Christopher Columbus didn't really discover america. So what?

by Klaus Rohrich
Monday, May 9, 2005

an article in the weekend papers about Gavin Menzies’ book, 1421: The Year China Discovered the World, states that if Menzies’ hypothesis is correct it will "turn much of modern history upside down". Menzies’ claims that a "distinguished Canadian architect" discovered the remnants of a medieval naval base somewhere on Canada’s east coast and postulates that the alleged base was established by admiral Zheng He who commanded a fleet of ships that discovered america’s east coast.

Periodically throughout the past 100 years numerous individuals have stepped forward with evidence that america was actually discovered by a number of other, earlier explorers and that credit for that discovery should be taken away from Christopher Columbus. There is some evidence that Leif Ericsson first settled america in about 1000 aD. There are also stories about Irish monks having visited the shores of the new world in the middle ages, as well as legends among some of the central american Indians that detail visits from red haired, bearded adventurers over 1,000 years ago.

Discrediting Christopher Columbus appears to have become a modern pastime, as more and more "research" that touts other explorers who predated Columbus comes to light. Many of the more politically correct luminaries in North america today go so far as to say that Christopher Columbus’s "discovery" of america was one of history’s great disasters, resulting in the eventual establishment of North america’s current geopolitical reality.

That’s certainly a valid point of view, given that the indigenous peoples of North america suffered greatly as a result of Europeans settling here. But at the same time the reality of the here and now is that North america is what it is and suggesting that the accepted discoverer of the continent didn’t really discoverer it after all will not alter the current state of this continent. Yes, the Vikings probably discovered america 500 years prior to Columbus and yes; it’s entirely possible that many others including the Chinese may have done so as well. So what?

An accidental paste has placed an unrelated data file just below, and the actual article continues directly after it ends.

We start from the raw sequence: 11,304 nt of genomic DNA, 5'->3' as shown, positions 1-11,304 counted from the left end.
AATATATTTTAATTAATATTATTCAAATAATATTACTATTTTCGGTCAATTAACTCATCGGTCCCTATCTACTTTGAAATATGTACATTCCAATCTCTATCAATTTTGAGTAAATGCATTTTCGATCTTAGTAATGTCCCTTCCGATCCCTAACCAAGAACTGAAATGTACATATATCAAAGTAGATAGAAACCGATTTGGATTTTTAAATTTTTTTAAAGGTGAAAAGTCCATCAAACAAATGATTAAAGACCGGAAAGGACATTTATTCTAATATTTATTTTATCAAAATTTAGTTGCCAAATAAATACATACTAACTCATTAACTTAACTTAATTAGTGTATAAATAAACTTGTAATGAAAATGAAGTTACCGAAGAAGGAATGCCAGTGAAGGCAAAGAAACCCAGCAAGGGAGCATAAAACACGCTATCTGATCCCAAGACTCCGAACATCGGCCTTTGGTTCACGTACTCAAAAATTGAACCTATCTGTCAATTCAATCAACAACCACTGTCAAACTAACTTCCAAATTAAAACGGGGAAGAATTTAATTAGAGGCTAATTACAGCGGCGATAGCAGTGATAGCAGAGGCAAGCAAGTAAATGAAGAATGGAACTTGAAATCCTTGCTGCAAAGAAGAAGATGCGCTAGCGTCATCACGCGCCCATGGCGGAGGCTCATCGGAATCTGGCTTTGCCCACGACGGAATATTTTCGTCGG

The truth is that neither the Vikings, the Chinese nor any plethora of others who may have discovered america centuries before Christopher Columbus did anything significant with their discovery. It was Columbus that returned to Spain to tell Ferdinand and Isabella about the fabulous new land that he had discovered, setting off the great surge of exploration that characterized the next three centuries.

One of the reasons claims such as those made by Menzies receive such rapt, breathless attention here is that culturally we have attained an unprecedented level of self-loathing. Participating in the destruction of our historical icons provides the guilt-feelers among us a sense of atonement. We now freely accept guilt for the crimes wreaked upon North america’s aboriginals by individuals that have been dead for hundreds of years. We accept responsibility for the slavery that was prevalent in parts of North america, even though none of us has ever "owned" a slave or have had any actual complicity in the slave trade. In fact, slavery is alive and well in africa today, without the participation of Europeans or North americans. Some of us want to blame ourselves for the terrorism that fanatical Islamic fundamentalists want to bring down on us because of the Crusades, even though the Crusades were about the liberation of lands that had been forcibly taken from Christians by Muslims. When Osama bin Laden talks about the "tragedy of andalusia", what he is referring to is the expulsion of the Muslim invaders from Spain. (This co-incidentally took place in 1492, while Christopher Columbus was "discovering" america.)

While the original discoverer of america is a subject that will enjoy years, if not decades of spirited debate, the point regarding the significance of the discovery remains moot. Only Columbus understood the implications of his discovery and as such can honestly claim credit as its discoverer.